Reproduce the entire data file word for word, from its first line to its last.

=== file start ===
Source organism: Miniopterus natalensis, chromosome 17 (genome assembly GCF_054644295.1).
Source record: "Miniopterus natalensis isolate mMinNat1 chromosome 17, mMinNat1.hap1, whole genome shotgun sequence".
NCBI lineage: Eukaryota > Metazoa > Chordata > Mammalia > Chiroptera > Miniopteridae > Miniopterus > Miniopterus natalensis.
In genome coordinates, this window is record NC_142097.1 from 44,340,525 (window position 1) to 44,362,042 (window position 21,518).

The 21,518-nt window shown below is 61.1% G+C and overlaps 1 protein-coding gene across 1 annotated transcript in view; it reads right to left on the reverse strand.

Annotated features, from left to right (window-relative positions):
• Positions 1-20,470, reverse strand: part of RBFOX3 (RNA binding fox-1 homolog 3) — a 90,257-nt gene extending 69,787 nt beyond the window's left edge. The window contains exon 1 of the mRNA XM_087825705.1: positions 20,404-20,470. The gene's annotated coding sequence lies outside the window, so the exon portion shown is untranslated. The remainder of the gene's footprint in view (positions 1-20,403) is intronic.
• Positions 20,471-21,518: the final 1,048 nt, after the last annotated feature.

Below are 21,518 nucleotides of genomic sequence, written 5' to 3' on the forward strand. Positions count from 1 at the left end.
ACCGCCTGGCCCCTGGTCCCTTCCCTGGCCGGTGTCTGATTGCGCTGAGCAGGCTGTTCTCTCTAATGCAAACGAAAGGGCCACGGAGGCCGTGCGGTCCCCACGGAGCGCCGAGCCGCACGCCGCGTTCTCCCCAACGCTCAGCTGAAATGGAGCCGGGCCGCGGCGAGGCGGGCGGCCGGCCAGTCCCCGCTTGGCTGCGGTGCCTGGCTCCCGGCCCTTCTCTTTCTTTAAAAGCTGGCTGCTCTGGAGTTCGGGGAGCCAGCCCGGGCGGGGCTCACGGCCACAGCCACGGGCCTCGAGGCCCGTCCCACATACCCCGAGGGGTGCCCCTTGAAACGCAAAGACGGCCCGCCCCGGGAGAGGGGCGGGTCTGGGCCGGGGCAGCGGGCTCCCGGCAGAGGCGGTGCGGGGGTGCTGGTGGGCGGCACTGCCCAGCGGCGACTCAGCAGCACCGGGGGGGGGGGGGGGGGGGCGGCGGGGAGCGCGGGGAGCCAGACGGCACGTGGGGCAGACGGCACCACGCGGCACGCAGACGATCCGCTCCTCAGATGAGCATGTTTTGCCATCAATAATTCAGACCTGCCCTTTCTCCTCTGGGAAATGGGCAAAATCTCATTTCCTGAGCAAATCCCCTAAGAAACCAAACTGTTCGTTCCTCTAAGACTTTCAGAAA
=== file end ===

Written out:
Source organism: Miniopterus natalensis, chromosome 17 (genome assembly GCF_054644295.1).
Source record: "Miniopterus natalensis isolate mMinNat1 chromosome 17, mMinNat1.hap1, whole genome shotgun sequence".
NCBI lineage: Eukaryota > Metazoa > Chordata > Mammalia > Chiroptera > Miniopteridae > Miniopterus > Miniopterus natalensis.
In genome coordinates, this window is record NC_142097.1 from 44,340,525 (window position 1) to 44,362,042 (window position 21,518).

The 21,518-nt window shown below is 61.1% G+C and overlaps 1 protein-coding gene across 1 annotated transcript in view; it reads right to left on the reverse strand.

Annotated features, from left to right (window-relative positions):
• Positions 1-20,470, reverse strand: part of RBFOX3 (RNA binding fox-1 homolog 3) — a 90,257-nt gene extending 69,787 nt beyond the window's left edge. The window contains exon 1 of the mRNA XM_087825705.1: positions 20,404-20,470. The gene's annotated coding sequence lies outside the window, so the exon portion shown is untranslated. The remainder of the gene's footprint in view (positions 1-20,403) is intronic.
• Positions 20,471-21,518: the final 1,048 nt, after the last annotated feature.

Below are 21,518 nucleotides of genomic sequence, written 5' to 3' on the forward strand. Positions count from 1 at the left end.
ACCGCCTGGCCCCTGGTCCCTTCCCTGGCCGGTGTCTGATTGCGCTGAGCAGGCTGTTCTCTCTAATGCAAACGAAAGGGCCACGGAGGCCGTGCGGTCCCCACGGAGCGCCGAGCCGCACGCCGCGTTCTCCCCAACGCTCAGCTGAAATGGAGCCGGGCCGCGGCGAGGCGGGCGGCCGGCCAGTCCCCGCTTGGCTGCGGTGCCTGGCTCCCGGCCCTTCTCTTTCTTTAAAAGCTGGCTGCTCTGGAGTTCGGGGAGCCAGCCCGGGCGGGGCTCACGGCCACAGCCACGGGCCTCGAGGCCCGTCCCACATACCCCGAGGGGTGCCCCTTGAAACGCAAAGACGGCCCGCCCCGGGAGAGGGGCGGGTCTGGGCCGGGGCAGCGGGCTCCCGGCAGAGGCGGTGCGGGGGTGCTGGTGGGCGGCACTGCCCAGCGGCGACTCAGCAGCACCGGGGGGGGGGGGGGGGGGGCGGCGGGGAGCGCGGGGAGCCAGACGGCACGTGGGGCAGACGGCACCACGCGGCACGCAGACGATCCGCTCCTCAGATGAGCATGTTTTGCCATCAATAATTCAGACCTGCCCTTTCTCCTCTGGGAAATGGGCAAAATCTCATTTCCTGAGCAAATCCCCTAAGAAACCAAACTGTTCGTTCCTCTAAGACTTTCAGAAA